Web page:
In another retrospective study,33 nearly half of 43 dogs with gastroduodenal ulcers had duodenal ulcers. However, many of those dogs had other predisposing factors (hepatic disease, inflammatory bowel disease, or sepsis) that could have accounted for the ulcerative lesions. Although all dogs in the study reported here developed lesions in the duodenum at some point during the study period, the mean endoscopic score for all treatments was ≤ 1.2. We intentionally did not examine the duodenum on each of the study days because of the risk of increased trauma to the pyloric antrum. Therefore, it is possible that these lesions had a pattern similar to that for other regions of the stomach (ie, increase in scores for the first several days followed by a decrease in lesion scores).

Renal damage was not evident in the dogs reported here, even with consecutive administration of NSAIDs. Acute renal damage is more likely to result from NSAID use in animals with already compromised renal function, as indicated in a study34 in which investigators evaluated carprofen and renal function in healthy dogs. Because dogs of our study had no prior evidence of renal disease and were appropriately hydrated before and during anesthesia, renal compromise was not expected.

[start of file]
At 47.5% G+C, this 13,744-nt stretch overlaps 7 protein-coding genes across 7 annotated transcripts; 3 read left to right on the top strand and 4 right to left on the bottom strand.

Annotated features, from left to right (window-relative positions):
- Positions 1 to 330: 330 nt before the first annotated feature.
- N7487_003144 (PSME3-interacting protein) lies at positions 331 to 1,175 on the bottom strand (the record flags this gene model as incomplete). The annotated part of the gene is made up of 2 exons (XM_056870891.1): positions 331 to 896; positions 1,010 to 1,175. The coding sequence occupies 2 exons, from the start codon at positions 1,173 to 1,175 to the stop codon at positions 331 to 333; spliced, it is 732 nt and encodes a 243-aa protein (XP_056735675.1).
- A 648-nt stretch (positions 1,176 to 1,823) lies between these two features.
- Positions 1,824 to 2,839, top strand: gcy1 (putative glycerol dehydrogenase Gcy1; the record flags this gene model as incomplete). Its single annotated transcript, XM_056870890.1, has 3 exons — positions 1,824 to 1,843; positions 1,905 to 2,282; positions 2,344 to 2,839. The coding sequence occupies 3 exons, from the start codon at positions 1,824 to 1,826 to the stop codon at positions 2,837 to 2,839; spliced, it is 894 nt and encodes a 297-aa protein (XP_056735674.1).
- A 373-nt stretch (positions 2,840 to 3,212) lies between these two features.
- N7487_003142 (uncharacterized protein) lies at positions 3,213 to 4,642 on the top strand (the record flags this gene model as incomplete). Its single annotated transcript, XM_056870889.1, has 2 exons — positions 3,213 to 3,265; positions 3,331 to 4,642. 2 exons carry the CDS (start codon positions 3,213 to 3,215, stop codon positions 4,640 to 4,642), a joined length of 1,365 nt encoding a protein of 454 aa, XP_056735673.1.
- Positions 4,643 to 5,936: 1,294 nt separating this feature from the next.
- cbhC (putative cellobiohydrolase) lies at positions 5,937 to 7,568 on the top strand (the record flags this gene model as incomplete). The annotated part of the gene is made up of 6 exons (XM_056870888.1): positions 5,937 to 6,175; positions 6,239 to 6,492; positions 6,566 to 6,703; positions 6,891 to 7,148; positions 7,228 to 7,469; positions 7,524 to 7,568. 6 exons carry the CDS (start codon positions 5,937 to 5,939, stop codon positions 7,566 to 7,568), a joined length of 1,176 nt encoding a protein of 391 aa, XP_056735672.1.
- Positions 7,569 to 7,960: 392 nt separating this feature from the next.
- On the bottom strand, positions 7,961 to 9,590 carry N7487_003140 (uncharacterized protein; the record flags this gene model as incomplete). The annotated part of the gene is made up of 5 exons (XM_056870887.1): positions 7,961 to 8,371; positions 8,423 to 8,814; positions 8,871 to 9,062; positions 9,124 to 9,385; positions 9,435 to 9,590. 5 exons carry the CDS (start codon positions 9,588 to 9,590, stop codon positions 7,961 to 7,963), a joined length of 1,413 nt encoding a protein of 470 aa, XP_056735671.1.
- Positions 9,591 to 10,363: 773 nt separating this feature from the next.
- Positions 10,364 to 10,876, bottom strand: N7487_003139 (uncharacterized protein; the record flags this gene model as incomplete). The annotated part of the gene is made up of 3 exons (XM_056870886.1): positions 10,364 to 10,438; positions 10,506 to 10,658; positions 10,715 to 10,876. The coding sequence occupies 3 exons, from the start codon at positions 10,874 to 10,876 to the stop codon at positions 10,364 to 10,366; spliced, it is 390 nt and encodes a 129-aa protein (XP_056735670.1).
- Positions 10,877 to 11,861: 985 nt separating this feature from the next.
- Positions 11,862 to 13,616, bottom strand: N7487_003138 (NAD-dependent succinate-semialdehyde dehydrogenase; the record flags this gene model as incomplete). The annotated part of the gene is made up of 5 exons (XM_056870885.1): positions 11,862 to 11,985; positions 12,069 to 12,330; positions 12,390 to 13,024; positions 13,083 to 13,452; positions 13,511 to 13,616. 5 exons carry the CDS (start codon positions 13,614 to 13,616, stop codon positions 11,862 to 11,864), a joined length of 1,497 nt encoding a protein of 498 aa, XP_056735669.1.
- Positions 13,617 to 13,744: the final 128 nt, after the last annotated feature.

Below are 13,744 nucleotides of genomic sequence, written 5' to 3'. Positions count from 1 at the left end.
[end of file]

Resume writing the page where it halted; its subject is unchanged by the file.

Although the PCV and concentration of total solids decreased significantly from baseline to day 5 in all except 1 treatment (ie, treatment 2), all of these values were within reference ranges established by the laboratory. None of the fecal occult blood tests during the study yielded positive results, and there were no concurrent clinical signs suggestive of GIT bleeding. It is possible that this mild decrease was attributable to IV administration of fluids during the multiple anes thesia procedures for each treatment week. During the 16-day washout period, PCVs returned to the preceding values by the subsequent treatment week.